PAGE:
Workers in Indonesia Rise Up Against Freeport

Here’s what we know:

Copper
Copper Mine in Indonesia by pjriccio2006 on Flickr

Freeport MacMoRan is the world’s lowest-cost copper producer and the largest gold producer in the world. Producer is a funny term, they pull it from the earth. I suppose the production label comes from everything they do to the stuff they take from the earth.. the processing.

The company is almost 100 years old with its headquarters in Arizona, but of course its operations are located all over the world.  Freeport operates the largest copper mine in the world, the Grasberg Mining Complex in West Papua, a province of Indonesia.

West Papua has long been the stage for conflict, where the Indonesian government uses whatever means at its disposal to keep the independence movement down. For many Papuan people the mine is a major part of that conflict, due to the massive environmental damage it causes on their territory, the lack of financial benefit or return to the region, and the use of notorious elements of the Indonesian Military to handle security. Since 2002 there have been several incidents involving the shooting deaths of workers at the plant.

For the past two months workers at the mine have been on strike, demanding better wages. According to Reuters, their current payrate is $1.5 to $3 an hour. They are now demanding that it be raised to $12.50 to $37 an hour.  Recent demonstrations by the workers have attracted crowds numbering around 8,000. According to the Jakarta Post, during one of those demonstrations police fired into the crowd and killed 2 workers.  The paper also reports that Freeport had been trying to fire all the workers and have them replaced, a tactic an Indonesian Minister said would be a violation of their labor laws.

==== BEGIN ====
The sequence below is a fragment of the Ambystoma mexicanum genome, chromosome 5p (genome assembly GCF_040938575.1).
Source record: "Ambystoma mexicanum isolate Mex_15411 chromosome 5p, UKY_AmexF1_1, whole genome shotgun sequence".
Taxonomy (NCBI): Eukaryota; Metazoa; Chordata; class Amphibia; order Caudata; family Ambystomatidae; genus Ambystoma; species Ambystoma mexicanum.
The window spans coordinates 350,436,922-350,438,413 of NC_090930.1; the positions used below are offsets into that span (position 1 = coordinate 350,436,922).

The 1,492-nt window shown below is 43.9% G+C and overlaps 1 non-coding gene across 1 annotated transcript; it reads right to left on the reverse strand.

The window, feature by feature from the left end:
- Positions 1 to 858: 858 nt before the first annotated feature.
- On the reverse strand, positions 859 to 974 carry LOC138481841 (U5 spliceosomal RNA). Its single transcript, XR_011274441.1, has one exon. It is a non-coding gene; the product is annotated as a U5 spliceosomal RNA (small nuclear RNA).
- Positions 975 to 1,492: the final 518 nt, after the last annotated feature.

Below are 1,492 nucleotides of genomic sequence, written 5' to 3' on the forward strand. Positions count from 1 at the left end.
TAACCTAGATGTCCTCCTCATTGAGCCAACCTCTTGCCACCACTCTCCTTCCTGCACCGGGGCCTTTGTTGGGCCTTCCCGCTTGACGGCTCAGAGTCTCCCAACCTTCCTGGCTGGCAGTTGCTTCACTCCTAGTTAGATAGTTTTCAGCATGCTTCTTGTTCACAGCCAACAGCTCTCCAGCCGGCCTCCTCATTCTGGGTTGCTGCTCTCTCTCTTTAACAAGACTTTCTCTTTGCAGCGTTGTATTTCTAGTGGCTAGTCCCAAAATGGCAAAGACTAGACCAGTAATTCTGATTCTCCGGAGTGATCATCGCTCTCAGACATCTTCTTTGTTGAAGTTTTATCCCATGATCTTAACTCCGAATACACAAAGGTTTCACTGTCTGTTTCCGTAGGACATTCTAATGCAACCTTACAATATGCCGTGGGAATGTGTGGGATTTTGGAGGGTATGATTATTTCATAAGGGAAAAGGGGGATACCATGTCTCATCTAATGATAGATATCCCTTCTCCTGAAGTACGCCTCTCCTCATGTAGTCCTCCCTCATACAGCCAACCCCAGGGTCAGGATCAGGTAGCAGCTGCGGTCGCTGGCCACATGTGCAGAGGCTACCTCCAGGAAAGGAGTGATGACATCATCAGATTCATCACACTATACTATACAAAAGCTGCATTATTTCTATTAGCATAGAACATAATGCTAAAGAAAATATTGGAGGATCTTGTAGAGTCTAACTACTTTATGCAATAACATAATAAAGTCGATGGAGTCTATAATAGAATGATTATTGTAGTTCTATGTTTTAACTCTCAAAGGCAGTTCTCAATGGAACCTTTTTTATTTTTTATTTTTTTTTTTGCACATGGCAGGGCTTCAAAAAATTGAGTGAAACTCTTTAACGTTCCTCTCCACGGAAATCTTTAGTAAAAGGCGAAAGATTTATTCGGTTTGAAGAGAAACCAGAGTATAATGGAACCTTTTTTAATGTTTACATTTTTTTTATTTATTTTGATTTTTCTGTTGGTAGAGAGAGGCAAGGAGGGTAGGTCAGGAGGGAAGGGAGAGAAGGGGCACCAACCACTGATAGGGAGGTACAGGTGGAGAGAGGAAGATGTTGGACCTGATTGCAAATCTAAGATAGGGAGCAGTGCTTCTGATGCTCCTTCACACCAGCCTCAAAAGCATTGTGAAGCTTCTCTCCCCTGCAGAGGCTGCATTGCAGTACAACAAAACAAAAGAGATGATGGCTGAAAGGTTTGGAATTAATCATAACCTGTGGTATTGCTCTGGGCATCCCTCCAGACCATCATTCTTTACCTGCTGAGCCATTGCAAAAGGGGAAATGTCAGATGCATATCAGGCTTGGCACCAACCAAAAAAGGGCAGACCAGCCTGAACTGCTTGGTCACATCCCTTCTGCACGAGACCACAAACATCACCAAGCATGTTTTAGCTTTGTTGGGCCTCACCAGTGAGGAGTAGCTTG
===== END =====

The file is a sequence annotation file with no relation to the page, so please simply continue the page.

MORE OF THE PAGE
Freeport is number 136 on the Forbes Fortune 500 list, with over $4 billion in profit for 2010. They have been heavily criticized by human rights organizations and corruption watchdogs for their payments to the Indonesian Government and the Military in an effort to maintain the status quo and quell labor disputes at their mine. The millions of dollars in lost revenue are often mentioned in the media for every day their mine is shut.  What does their copper go into? The list is massive and touches on many aspects of our everyday lives in the western world.

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Indonesian Elections and West Papua